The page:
The nation is taking notice of the shift in Wisconsin’s business climate, said Bob Kamphuis, chairman, president and CEO of Mayville Engineering Company, Inc. He cited a recent CEO Magazine survey that ranked Wisconsin the 24th best state for business, up from 41st last year. “At the end of the day, there are a lot of companies looking to bring work back here to the United States. Now’s a great time to be looked upon very favorably, because that’s going to help you continue to grow,” he said.
“When it really gets down to it, I think people realize Governor Walker did what he had to do, and the Legislature did what it needed to do because what we had before was completely unsustainable,” said Casper of Oshkosh. “The majority of the people in this state elected me to be their governor,” Walker said. “So, no matter what happens, I’m going to continue to do what people elected me to do and follow through on my campaign promises.” BV
Nelson is a Madison-based freelance writer.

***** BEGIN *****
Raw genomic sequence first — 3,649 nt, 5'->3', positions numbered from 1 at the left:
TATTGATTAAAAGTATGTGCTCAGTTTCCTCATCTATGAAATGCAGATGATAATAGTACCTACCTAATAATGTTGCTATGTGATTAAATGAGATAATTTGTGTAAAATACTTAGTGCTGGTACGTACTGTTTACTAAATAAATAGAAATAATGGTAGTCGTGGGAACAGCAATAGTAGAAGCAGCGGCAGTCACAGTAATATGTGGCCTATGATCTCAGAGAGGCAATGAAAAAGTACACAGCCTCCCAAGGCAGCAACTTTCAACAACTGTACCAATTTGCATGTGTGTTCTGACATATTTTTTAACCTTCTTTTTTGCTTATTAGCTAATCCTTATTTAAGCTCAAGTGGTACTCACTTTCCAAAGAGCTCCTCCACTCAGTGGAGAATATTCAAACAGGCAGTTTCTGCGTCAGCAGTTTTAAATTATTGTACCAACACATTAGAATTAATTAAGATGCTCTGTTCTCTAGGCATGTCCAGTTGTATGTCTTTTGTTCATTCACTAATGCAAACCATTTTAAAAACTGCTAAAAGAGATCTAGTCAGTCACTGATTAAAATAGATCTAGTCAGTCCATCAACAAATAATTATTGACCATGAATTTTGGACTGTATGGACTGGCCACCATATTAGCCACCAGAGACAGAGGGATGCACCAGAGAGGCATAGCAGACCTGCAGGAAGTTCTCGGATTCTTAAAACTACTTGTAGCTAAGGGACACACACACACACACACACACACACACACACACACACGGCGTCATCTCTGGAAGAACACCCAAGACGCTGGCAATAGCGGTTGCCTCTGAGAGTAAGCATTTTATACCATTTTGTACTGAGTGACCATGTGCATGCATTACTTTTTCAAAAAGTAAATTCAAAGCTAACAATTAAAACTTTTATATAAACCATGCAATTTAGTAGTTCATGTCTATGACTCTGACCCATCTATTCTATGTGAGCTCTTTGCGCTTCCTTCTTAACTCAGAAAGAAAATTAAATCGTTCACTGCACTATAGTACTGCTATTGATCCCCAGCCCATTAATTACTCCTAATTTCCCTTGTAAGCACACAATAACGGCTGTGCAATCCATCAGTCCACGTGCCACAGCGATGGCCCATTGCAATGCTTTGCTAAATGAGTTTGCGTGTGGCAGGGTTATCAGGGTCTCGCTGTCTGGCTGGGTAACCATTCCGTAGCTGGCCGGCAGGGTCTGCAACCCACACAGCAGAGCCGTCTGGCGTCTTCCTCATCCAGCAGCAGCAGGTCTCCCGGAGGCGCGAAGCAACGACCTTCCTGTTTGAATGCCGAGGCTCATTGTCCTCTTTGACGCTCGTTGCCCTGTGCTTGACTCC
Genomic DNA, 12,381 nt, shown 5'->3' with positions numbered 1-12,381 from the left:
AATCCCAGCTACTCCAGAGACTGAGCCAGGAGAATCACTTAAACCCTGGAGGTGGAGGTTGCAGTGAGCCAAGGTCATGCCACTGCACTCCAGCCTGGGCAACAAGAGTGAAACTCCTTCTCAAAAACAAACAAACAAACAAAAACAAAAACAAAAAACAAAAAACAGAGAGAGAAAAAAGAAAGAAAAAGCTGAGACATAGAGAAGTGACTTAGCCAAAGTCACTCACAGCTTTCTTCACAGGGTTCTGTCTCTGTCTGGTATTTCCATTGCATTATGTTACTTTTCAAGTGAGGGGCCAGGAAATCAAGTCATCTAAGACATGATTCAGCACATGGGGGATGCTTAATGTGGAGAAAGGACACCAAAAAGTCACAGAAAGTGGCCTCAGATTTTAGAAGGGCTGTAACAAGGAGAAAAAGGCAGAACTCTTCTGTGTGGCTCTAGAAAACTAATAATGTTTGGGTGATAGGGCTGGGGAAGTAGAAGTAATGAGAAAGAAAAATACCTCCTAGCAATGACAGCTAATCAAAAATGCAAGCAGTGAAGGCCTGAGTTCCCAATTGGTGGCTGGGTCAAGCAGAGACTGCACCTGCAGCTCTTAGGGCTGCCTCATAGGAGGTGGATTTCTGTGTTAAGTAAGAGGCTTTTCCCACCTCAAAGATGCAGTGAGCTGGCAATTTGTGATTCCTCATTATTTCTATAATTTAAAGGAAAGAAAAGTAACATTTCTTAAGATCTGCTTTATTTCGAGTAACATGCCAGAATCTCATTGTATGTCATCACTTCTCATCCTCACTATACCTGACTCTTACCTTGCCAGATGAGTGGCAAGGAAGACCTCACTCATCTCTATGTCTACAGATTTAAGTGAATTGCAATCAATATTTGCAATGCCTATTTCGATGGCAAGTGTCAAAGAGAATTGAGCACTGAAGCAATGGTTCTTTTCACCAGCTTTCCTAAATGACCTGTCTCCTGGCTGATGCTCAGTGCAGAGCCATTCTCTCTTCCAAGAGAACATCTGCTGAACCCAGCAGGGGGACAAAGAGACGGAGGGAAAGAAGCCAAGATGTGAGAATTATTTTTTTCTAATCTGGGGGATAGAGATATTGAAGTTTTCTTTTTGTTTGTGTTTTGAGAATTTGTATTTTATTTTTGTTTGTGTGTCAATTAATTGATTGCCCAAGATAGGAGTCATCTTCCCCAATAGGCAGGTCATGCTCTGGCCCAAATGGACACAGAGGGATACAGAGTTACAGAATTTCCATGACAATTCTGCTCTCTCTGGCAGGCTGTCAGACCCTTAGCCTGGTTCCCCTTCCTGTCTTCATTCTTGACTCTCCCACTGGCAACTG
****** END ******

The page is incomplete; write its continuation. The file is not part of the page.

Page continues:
Wisconsin Business Voice
Innovative Advances in Sustainability By Mike Shoys, WMC Vice President
isconsin businesses exhibit innovation throughout their operations. Whether in production facilities, administrative processes, employee relations, or other areas, Wisconsin companies are recognized worldwide for their best practices which improve quality, efficiency, and competitiveness. The WMC Foundation collects best practices from innovative companies across the state. Manufacturers and service companies alike are leading the way when it comes to environmental sustainability, healthcare, and safety. Springs Window Fashions’ mission is to be the leading provider of fashionable and functional high-quality window treatments that represent value to customers. Springs sets the standard for total quality and superior products through fashion leadership and continuous availability of fresh, new products. Springs has developed “Green by Nature™” business practices that include high-recycling manufacturing facilities, environmentally friendly material harvesting, energy-efficient